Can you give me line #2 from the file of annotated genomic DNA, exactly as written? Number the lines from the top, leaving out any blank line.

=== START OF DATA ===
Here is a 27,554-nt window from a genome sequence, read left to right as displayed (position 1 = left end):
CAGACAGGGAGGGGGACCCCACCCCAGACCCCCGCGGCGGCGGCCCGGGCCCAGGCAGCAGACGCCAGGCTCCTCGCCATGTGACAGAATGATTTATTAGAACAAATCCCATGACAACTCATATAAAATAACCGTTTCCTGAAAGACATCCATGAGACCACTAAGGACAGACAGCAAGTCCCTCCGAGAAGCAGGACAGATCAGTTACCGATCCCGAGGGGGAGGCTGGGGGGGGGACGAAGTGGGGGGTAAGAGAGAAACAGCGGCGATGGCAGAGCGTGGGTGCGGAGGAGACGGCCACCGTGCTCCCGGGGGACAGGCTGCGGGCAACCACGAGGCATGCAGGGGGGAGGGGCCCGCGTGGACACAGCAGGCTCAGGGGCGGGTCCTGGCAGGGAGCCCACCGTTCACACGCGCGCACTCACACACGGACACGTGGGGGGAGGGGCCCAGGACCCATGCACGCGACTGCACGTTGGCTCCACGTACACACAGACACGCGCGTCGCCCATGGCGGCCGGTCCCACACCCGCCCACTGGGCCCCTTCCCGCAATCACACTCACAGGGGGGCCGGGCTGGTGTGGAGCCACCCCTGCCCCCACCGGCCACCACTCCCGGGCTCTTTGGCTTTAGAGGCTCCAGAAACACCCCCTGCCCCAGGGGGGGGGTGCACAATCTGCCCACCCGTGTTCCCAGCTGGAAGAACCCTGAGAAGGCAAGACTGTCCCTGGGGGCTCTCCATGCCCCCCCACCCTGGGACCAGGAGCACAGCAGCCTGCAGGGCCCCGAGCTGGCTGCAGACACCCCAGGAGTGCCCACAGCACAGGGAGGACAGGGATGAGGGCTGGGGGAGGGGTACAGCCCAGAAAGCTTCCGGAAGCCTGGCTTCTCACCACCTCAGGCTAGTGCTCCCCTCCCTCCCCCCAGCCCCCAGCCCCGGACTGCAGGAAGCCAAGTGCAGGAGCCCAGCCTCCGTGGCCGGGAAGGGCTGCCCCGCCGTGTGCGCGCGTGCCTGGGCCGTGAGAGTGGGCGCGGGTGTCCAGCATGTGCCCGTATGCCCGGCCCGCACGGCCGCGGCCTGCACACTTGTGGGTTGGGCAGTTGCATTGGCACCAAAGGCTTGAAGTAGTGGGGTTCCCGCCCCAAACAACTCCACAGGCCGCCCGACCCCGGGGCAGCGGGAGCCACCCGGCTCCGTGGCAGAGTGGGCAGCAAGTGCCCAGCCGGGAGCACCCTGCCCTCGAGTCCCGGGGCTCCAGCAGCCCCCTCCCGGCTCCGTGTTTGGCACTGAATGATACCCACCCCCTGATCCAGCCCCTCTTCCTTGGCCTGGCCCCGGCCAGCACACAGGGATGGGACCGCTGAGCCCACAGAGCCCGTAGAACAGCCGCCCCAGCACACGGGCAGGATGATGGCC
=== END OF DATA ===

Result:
CAGACAGGGAGGGGGACCCCACCCCAGACCCCCGCGGCGGCGGCCCGGGCCCAGGCAGCAGACGCCAGGCTCCTCGCCATGTGACAGAATGATTTATTAGAACAAATCCCATGACAACTCATATAAAATAACCGTTTCCTGAAAGACATCCATGAGACCACTAAGGACAGACAGCAAGTCCCTCCGAGAAGCAGGACAGATCAGTTACCGATCCCGAGGGGGAGGCTGGGGGGGGGACGAAGTGGGGGGTAAGAGAGAAACAGCGGCGATGGCAGAGCGTGGGTGCGGAGGAGACGGCCACCGTGCTCCCGGGGGACAGGCTGCGGGCAACCACGAGGCATGCAGGGGGGAGGGGCCCGCGTGGACACAGCAGGCTCAGGGGCGGGTCCTGGCAGGGAGCCCACCGTTCACACGCGCGCACTCACACACGGACACGTGGGGGGAGGGGCCCAGGACCCATGCACGCGACTGCACGTTGGCTCCACGTACACACAGACACGCGCGTCGCCCATGGCGGCCGGTCCCACACCCGCCCACTGGGCCCCTTCCCGCAATCACACTCACAGGGGGGCCGGGCTGGTGTGGAGCCACCCCTGCCCCCACCGGCCACCACTCCCGGGCTCTTTGGCTTTAGAGGCTCCAGAAACACCCCCTGCCCCAGGGGGGGGGTGCACAATCTGCCCACCCGTGTTCCCAGCTGGAAGAACCCTGAGAAGGCAAGACTGTCCCTGGGGGCTCTCCATGCCCCCCCACCCTGGGACCAGGAGCACAGCAGCCTGCAGGGCCCCGAGCTGGCTGCAGACACCCCAGGAGTGCCCACAGCACAGGGAGGACAGGGATGAGGGCTGGGGGAGGGGTACAGCCCAGAAAGCTTCCGGAAGCCTGGCTTCTCACCACCTCAGGCTAGTGCTCCCCTCCCTCCCCCCAGCCCCCAGCCCCGGACTGCAGGAAGCCAAGTGCAGGAGCCCAGCCTCCGTGGCCGGGAAGGGCTGCCCCGCCGTGTGCGCGCGTGCCTGGGCCGTGAGAGTGGGCGCGGGTGTCCAGCATGTGCCCGTATGCCCGGCCCGCACGGCCGCGGCCTGCACACTTGTGGGTTGGGCAGTTGCATTGGCACCAAAGGCTTGAAGTAGTGGGGTTCCCGCCCCAAACAACTCCACAGGCCGCCCGACCCCGGGGCAGCGGGAGCCACCCGGCTCCGTGGCAGAGTGGGCAGCAAGTGCCCAGCCGGGAGCACCCTGCCCTCGAGTCCCGGGGCTCCAGCAGCCCCCTCCCGGCTCCGTGTTTGGCACTGAATGATACCCACCCCCTGATCCAGCCCCTCTTCCTTGGCCTGGCCCCGGCCAGCACACAGGGATGGGACCGCTGAGCCCACAGAGCCCGTAGAACAGCCGCCCCAGCACACGGGCAGGATGATGGCC